When he arrived 20 years ago the school had just been reprieved from closure, and declining populations mean there is every chance this threat could return in the future. Higher property prices have forced many young families to move - although the ongoing property slump could partially reverse this - and the shortage of employment leaves many seeking their fortunes in urban areas.

While the majority of small rural schools are primaries, there are some small secondary schools. Nor are they exempt from the threat of closure. Fairfield High in Peterchurch, Herefordshire, has 376 pupils and 18 months ago was listed for possible closure, before a reprieve in the face of a campaign by parents.

Chris Barker, headteacher, dismisses suggestions that Fairfield's size limits the opportunities for pupils. Next year the school will offer seven vocational BTEC qualifications, as well as the full range of GCSEs, and no teacher is teaching outside their area of expertise. At the upper end of the school, Year 10 and 11 pupils are interviewed about their interests and the curriculum designed around them.

"To say small schools can't offer breadth is a complete nonsense, you just have to be a bit more imaginative," Mr Barker says. "It is easier to be flexible in a small organisation and we can direct resources to where they're needed. I'm sure in a larger school it would be easier to forget children, but in a small school you have to take notice of everybody."

He says smaller schools often offer more effective pastoral care and are more attuned to the personalised learning agenda. Although he acknowledges the greater costs - Fairfield receives an additional grant of about Pounds 150 a pupil a year - the latest Ofsted report on the school found it provided "outstanding value for money". "If it means young people can be educated within their local community, it is a small price to pay," Mr Barker adds.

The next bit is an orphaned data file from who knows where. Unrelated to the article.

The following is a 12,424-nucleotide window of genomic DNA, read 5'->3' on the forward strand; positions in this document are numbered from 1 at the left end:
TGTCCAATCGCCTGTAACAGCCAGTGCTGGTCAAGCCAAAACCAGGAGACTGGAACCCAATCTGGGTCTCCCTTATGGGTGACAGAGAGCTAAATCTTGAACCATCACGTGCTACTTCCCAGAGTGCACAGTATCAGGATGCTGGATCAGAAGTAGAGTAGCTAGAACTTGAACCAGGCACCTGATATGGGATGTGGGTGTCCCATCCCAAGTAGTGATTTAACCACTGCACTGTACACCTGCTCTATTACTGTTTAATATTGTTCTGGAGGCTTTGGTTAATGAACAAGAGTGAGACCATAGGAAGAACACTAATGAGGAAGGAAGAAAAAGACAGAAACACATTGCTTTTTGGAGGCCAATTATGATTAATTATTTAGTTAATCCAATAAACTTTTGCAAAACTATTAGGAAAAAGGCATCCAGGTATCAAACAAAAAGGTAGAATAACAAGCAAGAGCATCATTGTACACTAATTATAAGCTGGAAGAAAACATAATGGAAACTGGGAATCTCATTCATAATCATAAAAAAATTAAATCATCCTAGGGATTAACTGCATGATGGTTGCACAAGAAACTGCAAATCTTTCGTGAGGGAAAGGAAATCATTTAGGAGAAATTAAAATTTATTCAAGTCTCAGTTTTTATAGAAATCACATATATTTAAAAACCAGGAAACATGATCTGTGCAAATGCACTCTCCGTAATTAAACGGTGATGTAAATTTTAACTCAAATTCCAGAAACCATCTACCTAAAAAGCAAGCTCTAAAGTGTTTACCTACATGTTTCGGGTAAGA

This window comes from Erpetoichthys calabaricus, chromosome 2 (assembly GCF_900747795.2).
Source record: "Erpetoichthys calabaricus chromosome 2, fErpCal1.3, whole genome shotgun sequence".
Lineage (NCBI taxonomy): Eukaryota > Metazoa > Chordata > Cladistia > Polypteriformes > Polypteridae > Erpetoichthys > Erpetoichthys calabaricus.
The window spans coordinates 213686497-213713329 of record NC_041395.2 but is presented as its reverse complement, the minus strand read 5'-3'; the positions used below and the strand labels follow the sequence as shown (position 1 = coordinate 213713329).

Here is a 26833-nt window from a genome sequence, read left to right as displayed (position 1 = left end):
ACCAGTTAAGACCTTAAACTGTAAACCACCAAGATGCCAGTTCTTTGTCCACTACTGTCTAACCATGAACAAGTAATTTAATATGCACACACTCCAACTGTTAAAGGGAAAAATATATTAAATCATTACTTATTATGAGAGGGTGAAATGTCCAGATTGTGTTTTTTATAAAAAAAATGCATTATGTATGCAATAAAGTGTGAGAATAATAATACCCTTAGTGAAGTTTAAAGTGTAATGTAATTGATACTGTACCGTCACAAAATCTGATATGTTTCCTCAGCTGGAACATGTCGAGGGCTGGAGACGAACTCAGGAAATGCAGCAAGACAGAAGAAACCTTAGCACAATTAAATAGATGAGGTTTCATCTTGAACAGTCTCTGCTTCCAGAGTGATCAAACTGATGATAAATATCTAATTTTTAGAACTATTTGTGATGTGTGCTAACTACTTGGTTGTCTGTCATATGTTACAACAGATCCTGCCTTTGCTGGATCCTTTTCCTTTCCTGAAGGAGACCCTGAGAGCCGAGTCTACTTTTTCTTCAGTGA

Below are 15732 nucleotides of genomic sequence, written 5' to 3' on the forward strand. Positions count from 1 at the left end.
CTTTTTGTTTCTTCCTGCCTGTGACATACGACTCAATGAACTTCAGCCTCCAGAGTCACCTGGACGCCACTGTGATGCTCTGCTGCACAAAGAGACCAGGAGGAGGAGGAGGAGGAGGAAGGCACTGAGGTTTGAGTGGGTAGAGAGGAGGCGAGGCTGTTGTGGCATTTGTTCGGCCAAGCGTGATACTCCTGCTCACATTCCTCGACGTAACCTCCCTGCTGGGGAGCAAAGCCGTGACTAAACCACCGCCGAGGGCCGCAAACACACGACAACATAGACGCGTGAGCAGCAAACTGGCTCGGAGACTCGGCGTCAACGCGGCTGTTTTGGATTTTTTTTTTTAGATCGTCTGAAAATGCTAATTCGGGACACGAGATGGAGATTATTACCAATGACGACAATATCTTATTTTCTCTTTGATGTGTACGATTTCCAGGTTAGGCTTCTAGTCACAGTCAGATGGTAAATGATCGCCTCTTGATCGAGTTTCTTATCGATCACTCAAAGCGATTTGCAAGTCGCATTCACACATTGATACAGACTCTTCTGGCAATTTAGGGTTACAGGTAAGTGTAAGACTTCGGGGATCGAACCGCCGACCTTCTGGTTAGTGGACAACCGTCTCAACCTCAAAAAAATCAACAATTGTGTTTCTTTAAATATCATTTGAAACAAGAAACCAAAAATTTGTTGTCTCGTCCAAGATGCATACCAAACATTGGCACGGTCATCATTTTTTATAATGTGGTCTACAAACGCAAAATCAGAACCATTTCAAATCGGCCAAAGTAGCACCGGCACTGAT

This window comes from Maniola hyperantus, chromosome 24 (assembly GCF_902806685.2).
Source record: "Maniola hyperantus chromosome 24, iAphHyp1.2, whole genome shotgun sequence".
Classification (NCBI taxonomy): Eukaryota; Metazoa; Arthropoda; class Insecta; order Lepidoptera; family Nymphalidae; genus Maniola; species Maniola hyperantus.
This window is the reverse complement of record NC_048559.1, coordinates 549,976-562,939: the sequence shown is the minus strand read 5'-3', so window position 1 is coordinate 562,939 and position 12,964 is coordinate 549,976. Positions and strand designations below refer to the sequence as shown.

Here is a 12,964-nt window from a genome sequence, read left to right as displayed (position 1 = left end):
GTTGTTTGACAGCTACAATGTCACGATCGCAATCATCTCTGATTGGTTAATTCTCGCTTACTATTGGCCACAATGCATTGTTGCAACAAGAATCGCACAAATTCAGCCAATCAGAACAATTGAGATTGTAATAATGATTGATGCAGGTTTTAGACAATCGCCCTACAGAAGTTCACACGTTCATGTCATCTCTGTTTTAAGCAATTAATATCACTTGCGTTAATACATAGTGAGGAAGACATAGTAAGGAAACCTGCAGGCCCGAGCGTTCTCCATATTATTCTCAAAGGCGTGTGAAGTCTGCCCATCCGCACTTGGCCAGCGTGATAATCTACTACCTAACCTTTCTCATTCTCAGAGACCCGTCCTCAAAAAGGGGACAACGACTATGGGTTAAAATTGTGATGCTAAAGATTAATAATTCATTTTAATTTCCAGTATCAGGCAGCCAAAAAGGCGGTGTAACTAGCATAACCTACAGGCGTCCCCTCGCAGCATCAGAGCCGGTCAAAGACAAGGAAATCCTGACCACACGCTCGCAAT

Where a school does close, the consequences for the community can be far- reaching. Mr Longmuir of the Scottish Rural Schools Network points out that village schools often double as the village hall, and provide one of the few meeting points, particularly with rural pubs and post offices under threat. Delamere Primary is typical in providing a community focus, hosting mother and toddler groups, salsa dancing and pilates, among other groups.

The impact of closure is being felt in Lanreath in Cornwall. Despite a campaign by parents, the village primary school shut two years ago, its numbers dropping from 35 to 12 during the course of the closure battle.

"The school used to bring everybody together," says Siobhan Rawlings, whose four sons went to the school. "The nativity play was a big event and we have to work much harder to keep the community alive now. There is a lot more to a school than just education."